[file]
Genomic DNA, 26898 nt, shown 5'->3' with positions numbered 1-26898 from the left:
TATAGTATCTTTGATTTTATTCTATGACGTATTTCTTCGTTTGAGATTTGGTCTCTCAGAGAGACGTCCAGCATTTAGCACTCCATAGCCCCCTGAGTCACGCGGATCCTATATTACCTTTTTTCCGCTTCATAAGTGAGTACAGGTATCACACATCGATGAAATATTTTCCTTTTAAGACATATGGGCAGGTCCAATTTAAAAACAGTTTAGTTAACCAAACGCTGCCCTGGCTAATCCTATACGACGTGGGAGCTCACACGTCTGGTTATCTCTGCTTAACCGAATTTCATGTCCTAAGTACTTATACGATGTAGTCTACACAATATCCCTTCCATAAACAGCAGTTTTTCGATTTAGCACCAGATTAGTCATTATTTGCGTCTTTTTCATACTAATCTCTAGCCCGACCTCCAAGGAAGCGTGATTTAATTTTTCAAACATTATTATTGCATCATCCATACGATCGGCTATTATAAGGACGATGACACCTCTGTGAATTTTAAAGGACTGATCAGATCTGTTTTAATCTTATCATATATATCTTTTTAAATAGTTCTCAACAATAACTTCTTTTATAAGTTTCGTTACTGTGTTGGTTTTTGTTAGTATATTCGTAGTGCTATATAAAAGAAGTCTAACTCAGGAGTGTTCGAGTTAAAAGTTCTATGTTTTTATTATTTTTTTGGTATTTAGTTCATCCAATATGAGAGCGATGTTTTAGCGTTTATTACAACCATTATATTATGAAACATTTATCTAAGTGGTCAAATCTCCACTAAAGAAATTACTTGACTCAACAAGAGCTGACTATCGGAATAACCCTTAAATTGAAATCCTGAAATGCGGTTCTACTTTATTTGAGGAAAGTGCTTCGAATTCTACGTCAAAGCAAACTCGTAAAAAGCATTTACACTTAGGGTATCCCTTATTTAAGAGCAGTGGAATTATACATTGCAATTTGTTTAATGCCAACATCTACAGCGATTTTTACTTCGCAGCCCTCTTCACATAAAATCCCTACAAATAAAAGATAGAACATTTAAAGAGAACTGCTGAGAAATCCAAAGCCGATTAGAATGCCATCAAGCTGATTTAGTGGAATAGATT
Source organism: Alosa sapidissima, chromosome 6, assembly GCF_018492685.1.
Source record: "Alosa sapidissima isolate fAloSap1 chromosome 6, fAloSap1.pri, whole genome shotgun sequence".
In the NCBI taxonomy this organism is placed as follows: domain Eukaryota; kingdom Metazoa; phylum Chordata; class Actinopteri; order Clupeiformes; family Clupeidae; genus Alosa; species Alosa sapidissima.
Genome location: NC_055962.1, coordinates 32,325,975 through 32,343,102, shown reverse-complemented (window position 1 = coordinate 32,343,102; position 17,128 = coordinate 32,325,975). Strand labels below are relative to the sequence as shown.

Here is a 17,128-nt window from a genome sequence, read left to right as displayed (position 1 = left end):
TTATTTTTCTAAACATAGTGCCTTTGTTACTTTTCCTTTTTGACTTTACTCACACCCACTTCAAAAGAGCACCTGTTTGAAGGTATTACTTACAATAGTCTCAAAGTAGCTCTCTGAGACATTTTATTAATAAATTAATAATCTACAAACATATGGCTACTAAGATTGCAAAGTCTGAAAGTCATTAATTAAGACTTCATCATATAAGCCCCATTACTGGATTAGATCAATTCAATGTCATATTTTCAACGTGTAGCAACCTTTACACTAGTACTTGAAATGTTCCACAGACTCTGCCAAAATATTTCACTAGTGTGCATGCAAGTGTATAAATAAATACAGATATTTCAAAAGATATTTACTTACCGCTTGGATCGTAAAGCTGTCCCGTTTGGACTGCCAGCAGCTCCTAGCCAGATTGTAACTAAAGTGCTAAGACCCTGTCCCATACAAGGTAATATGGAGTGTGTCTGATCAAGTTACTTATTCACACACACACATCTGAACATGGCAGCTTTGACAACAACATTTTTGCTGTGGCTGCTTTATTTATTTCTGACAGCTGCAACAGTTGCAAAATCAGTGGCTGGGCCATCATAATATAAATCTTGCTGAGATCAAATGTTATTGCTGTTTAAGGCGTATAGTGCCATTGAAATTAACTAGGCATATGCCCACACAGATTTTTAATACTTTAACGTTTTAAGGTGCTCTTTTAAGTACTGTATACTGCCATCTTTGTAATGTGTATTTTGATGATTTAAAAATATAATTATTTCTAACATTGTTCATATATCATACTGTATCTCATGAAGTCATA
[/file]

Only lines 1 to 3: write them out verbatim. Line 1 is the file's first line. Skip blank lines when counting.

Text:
Genomic DNA, 26898 nt, shown 5'->3' with positions numbered 1-26898 from the left:
TATAGTATCTTTGATTTTATTCTATGACGTATTTCTTCGTTTGAGATTTGGTCTCTCAGAGAGACGTCCAGCATTTAGCACTCCATAGCCCCCTGAGTCACGCGGATCCTATATTACCTTTTTTCCGCTTCATAAGTGAGTACAGGTATCACACATCGATGAAATATTTTCCTTTTAAGACATATGGGCAGGTCCAATTTAAAAACAGTTTAGTTAACCAAACGCTGCCCTGGCTAATCCTATACGACGTGGGAGCTCACACGTCTGGTTATCTCTGCTTAACCGAATTTCATGTCCTAAGTACTTATACGATGTAGTCTACACAATATCCCTTCCATAAACAGCAGTTTTTCGATTTAGCACCAGATTAGTCATTATTTGCGTCTTTTTCATACTAATCTCTAGCCCGACCTCCAAGGAAGCGTGATTTAATTTTTCAAACATTATTATTGCATCATCCATACGATCGGCTATTATAAGGACGATGACACCTCTGTGAATTTTAAAGGACTGATCAGATCTGTTTTAATCTTATCATATATATCTTTTTAAATAGTTCTCAACAATAACTTCTTTTATAAGTTTCGTTACTGTGTTGGTTTTTGTTAGTATATTCGTAGTGCTATATAAAAGAAGTCTAACTCAGGAGTGTTCGAGTTAAAAGTTCTATGTTTTTATTATTTTTTTGGTATTTAGTTCATCCAATATGAGAGCGATGTTTTAGCGTTTATTACAACCATTATATTATGAAACATTTATCTAAGTGGTCAAATCTCCACTAAAGAAATTACTTGACTCAACAAGAGCTGACTATCGGAATAACCCTTAAATTGAAATCCTGAAATGCGGTTCTACTTTATTTGAGGAAAGTGCTTCGAATTCTACGTCAAAGCAAACTCGTAAAAAGCATTTACACTTAGGGTATCCCTTATTTAAGAGCAGTGGAATTATACATTGCAATTTGTTTAATGCCAACATCTACAGCGATTTTTACTTCGCAGCCCTCTTCACATAAAATCCCTACAAATAAAAGATAGAACATTTAAAGAGAACTGCTGAGAAATCCAAAGCCGATTAGAATGCCATCAAGCTGATTTAGTGGAATAGATT
Source organism: Alosa sapidissima, chromosome 6, assembly GCF_018492685.1.